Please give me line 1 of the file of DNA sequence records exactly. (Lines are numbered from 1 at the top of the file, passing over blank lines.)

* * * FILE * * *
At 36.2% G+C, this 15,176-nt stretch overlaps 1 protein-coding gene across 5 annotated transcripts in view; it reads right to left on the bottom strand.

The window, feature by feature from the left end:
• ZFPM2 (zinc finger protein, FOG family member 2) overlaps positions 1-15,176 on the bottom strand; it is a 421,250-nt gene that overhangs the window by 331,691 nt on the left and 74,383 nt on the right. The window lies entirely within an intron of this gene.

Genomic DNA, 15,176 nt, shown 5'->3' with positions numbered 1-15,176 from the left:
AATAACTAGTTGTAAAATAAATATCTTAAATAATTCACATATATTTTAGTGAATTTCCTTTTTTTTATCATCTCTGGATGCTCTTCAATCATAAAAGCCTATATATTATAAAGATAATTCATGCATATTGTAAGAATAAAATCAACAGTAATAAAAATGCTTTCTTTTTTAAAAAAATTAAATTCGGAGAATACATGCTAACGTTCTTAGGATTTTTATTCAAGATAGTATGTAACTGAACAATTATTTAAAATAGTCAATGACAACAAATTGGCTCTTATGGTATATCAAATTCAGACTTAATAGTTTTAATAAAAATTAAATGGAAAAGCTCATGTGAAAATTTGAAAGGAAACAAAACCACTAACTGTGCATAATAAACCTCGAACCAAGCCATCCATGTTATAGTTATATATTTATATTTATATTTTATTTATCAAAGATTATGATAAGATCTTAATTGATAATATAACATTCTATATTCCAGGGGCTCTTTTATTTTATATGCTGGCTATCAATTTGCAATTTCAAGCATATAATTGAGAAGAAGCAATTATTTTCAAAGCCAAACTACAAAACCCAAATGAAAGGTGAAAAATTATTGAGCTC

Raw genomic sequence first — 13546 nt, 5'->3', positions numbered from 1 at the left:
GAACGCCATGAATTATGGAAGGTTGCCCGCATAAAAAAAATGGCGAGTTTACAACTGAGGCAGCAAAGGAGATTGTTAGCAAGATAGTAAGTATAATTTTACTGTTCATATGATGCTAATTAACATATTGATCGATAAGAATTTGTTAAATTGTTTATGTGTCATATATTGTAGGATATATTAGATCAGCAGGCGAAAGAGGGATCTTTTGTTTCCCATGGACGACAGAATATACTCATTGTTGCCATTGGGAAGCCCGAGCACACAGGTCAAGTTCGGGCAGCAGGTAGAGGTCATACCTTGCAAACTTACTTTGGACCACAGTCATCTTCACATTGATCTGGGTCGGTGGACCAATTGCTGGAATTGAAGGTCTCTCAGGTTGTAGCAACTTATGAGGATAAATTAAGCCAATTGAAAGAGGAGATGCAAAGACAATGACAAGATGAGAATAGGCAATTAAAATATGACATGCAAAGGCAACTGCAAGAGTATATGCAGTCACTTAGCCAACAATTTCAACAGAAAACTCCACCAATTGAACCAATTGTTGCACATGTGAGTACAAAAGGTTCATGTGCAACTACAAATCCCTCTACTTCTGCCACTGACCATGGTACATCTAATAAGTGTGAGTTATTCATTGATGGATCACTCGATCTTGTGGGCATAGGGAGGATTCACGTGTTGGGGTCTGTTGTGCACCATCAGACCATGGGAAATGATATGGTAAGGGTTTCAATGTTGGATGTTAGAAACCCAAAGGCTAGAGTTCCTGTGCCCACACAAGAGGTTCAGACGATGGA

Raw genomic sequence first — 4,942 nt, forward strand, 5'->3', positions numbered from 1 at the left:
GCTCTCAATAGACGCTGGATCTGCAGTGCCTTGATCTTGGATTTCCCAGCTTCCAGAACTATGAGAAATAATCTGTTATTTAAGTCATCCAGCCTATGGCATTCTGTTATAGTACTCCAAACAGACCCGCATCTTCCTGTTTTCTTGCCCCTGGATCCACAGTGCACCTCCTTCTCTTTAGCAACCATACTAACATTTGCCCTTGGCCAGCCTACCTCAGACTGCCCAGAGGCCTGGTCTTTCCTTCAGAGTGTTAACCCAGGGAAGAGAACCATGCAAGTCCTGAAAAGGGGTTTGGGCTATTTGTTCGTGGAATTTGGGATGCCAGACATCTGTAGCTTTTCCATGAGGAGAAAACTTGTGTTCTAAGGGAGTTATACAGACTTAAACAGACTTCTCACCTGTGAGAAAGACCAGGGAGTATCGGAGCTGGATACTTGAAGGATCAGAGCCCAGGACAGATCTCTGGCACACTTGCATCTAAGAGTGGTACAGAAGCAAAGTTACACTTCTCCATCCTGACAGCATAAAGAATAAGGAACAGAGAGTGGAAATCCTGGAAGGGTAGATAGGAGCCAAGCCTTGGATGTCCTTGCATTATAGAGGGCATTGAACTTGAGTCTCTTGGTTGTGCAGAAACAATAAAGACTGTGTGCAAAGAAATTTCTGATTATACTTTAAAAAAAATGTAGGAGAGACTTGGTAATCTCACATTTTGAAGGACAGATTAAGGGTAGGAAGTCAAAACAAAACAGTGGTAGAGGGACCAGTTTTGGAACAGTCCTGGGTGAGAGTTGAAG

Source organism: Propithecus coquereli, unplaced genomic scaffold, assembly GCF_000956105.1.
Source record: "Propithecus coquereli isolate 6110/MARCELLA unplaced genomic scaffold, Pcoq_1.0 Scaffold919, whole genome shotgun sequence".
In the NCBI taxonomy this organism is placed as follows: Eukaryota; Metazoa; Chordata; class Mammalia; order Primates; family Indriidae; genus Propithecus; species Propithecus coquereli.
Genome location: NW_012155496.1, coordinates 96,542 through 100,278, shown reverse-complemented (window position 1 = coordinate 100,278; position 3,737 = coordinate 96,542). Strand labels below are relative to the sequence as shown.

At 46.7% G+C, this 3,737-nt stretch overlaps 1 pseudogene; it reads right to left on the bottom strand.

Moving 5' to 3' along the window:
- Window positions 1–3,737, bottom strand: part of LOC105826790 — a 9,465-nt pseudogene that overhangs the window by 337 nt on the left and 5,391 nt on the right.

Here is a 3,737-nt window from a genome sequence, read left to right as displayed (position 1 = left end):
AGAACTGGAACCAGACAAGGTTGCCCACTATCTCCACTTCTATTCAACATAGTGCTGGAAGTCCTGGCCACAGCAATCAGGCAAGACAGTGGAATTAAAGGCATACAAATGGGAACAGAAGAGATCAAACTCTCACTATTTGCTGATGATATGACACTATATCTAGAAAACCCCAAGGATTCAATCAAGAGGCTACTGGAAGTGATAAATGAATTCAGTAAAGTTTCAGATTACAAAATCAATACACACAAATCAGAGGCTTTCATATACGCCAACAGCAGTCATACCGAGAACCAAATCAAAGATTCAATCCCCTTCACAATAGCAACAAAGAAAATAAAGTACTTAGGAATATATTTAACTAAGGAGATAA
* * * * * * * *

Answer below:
At 36.2% G+C, this 15,176-nt stretch overlaps 1 protein-coding gene across 5 annotated transcripts in view; it reads right to left on the bottom strand.